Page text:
Watch candidates speak with media in the web player above.
View a livestream of the forum in the web player above.
COLUMBIA, Mo. (KMIZ)
Four people vying for Columbia's police chief job made their pitches to the public on Wednesday night.
The four finalists include: former Forest Park Chief of Police and Public Safety Director Nathaniel Clark from Georgia; Major for the Human Resources Division in Kansas City Dan Haley; Assistant Police Chief for Columbia Police Department Jill Schlude; and Deputy Police Chief Michael Zeller from Greeley, Colorado.
Moderator David Lile asked each of the candidates the same five questions. The candidates could not hear the others' answers while the forum took place. The forum focused on plans to address violent crime, staffing, accreditation, homelessness and mental health and working with community groups.
Each candidate presented an idea to tackle violent crime, but admitted they wanted to present it to the community if hired. Schlude floated the idea of "focused deterrence," where several law enforcement agencies identify those responsible for violent crime and reach out to them in hopes of preventing it.
Haley's vision included an acronym - CPIERR, standing for Columbia Prevention, Intervention, Enforcement, Reentry and Rehabilitation. Haley said he would share the details of the plan with officers, detectives and the community to "see what they're looking for."
Clark said he wanted to incorporate new technology to help solve crime. He wanted to also empower the officers to share ideas to "deliver a level of service that is second to none."
Zeller said he helped implement an "evidence-based" program in Greeley that saw some success in reducing crime prior to the COVID-19 pandemic. He said while it might work in Columbia, he wanted to be "sensitive" to the desire of the community before implementing a new plan.
The city hired Public Sector Search and Consulting Inc. who specializes in areas like recruiting police executives, to help them with the search for a new chief.
The search for a new police chief follows after former Columbia Police Chief Geoff Jones announced his retirement from the position back in June. Since Jones' last day of work on Aug. 1, Matt Stephens has served as interim police chief.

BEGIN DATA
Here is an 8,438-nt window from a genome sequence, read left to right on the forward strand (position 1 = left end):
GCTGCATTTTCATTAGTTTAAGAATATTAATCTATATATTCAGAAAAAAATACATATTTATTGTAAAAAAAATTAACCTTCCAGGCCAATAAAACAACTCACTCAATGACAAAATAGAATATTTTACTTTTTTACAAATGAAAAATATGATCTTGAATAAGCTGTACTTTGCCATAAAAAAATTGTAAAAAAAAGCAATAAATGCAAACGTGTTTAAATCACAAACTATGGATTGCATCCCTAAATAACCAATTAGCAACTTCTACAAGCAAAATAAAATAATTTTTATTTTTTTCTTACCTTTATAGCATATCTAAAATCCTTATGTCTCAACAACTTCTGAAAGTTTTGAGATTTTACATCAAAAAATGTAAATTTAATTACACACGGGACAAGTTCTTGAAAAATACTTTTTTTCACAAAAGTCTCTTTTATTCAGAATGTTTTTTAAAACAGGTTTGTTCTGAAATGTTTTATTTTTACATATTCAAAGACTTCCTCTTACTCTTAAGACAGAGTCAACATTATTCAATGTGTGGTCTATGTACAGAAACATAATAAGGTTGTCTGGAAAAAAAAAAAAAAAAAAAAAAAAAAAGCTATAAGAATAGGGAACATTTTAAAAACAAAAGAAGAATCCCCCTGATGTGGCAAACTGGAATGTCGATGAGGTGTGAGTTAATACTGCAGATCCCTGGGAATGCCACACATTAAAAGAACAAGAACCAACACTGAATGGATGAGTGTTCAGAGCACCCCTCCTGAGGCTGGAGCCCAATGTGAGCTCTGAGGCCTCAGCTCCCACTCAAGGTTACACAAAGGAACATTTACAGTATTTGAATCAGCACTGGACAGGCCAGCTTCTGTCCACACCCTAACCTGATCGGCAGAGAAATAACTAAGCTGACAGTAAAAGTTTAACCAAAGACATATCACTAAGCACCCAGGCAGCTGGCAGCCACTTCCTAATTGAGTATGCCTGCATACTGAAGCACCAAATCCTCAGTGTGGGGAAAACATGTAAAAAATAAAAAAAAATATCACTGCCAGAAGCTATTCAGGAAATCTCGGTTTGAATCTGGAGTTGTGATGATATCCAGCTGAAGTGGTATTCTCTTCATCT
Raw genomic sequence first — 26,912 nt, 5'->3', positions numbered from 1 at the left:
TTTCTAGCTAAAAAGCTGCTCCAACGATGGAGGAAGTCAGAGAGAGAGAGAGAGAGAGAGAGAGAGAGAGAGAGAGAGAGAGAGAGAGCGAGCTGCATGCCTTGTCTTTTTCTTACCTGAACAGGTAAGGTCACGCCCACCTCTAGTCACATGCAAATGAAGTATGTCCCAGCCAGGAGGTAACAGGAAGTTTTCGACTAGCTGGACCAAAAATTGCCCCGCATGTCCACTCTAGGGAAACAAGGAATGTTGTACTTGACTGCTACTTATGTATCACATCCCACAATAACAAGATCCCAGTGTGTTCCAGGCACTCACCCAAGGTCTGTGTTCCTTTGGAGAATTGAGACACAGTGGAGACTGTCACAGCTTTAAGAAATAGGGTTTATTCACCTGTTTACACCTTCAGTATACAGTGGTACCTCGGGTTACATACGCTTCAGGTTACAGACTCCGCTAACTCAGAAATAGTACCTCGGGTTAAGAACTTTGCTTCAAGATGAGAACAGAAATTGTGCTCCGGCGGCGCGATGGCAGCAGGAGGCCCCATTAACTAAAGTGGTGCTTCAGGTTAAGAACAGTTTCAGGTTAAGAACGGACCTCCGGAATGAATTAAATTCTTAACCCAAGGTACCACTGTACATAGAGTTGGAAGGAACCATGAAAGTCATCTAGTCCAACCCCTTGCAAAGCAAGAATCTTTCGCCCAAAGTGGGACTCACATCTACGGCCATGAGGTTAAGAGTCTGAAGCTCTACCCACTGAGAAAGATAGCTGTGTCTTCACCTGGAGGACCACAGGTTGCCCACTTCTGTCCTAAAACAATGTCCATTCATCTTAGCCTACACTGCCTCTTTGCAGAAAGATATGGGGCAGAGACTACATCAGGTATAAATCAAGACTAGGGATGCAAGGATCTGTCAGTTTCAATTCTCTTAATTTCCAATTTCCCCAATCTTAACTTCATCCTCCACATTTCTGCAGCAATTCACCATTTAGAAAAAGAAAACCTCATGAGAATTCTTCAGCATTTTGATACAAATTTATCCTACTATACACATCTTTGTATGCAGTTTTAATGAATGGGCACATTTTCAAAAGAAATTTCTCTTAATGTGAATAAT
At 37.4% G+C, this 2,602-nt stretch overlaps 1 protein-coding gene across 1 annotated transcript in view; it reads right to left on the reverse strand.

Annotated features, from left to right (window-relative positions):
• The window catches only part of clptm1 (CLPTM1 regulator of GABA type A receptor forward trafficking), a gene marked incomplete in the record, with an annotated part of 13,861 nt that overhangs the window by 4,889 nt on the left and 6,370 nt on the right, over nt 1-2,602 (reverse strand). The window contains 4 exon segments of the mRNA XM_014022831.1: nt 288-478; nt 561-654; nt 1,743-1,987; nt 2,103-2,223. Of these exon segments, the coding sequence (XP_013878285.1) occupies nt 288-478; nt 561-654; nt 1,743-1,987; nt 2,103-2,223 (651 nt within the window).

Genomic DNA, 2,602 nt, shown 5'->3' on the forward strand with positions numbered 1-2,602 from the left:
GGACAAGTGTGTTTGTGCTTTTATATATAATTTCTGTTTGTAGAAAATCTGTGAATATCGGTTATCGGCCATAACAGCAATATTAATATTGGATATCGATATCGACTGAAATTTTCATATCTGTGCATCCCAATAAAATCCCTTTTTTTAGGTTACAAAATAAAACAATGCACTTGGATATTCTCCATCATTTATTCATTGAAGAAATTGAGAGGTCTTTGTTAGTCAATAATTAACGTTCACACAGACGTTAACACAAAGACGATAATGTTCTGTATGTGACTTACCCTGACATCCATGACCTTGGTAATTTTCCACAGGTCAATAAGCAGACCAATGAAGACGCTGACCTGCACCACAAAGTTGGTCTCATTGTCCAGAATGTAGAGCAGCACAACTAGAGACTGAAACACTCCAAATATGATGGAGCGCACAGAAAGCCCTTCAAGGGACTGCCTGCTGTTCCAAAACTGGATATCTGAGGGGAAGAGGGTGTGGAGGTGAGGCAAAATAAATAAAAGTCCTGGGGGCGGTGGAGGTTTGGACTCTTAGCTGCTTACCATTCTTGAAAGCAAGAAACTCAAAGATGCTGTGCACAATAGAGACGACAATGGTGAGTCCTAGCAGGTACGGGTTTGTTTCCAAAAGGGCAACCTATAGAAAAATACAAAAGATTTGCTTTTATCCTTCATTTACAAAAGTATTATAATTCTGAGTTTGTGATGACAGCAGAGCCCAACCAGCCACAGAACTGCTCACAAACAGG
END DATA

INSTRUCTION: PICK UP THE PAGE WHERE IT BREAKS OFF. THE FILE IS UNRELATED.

During the forum, candidates were asked five questions about community violence, staffing shortages, earning accreditation, homelessness and working with community groups.
Clark touted his 37 years of experience, graduation from the FBI Academy and a trip to Israel to learn how policing can be different than in the United States. He also added that Forest Park, Georgia, has similar demographics to Columbia.
His plan to address the community involved engaging with community stakeholders, utilizing technology and predictive policing, which he says would include putting more resources in place in hotspots for crime.
“I’m talking about body cameras. I’m talking about Shot Spotter (a software system used to detect gunshots). I’m talking about the latest technology to ensure that we’ll be one if not two steps ahead of the criminals,” Clark said. “When I started in law enforcement years ago, we carried revolvers. Five or six shots. Guess what the criminals were carrying? Automatics. We always need to be one step ahead.”
Clark also claimed that Forest Park had a 10-year low in crime before he left the department.
When asked about staffing shortages during the forum, Clark said he would like to use current officers on staff to help with recruitment. During a press conference after the forum, he was also asked about how he would bring diversity, equity and inclusion to the department. He acknowledged that it is important to enhance training and mirroring the community that the police force represents but added that his focus will be on hiring the best candidates possible.
“I want to have the best and most qualified applicants. I don’t necessarily want to focus on race or gender. I also want to include education, experience skill sets.”
ABC 17 News also asked him about the multiple lawsuits, that have since been settled, that he had from other cities.
Schlude has worked for the department since 2005, holding various positions. She served as acting police chief when Ken Burton left the city and has been assistant police chief since 2019.
Schlude said her desire to bring back focused deterrence comes from renewed promises from other law enforcement agencies -- such as the Boone County Prosecutor's Office -- to participate. She touted her knowledge of the department and the city in her ability to lead.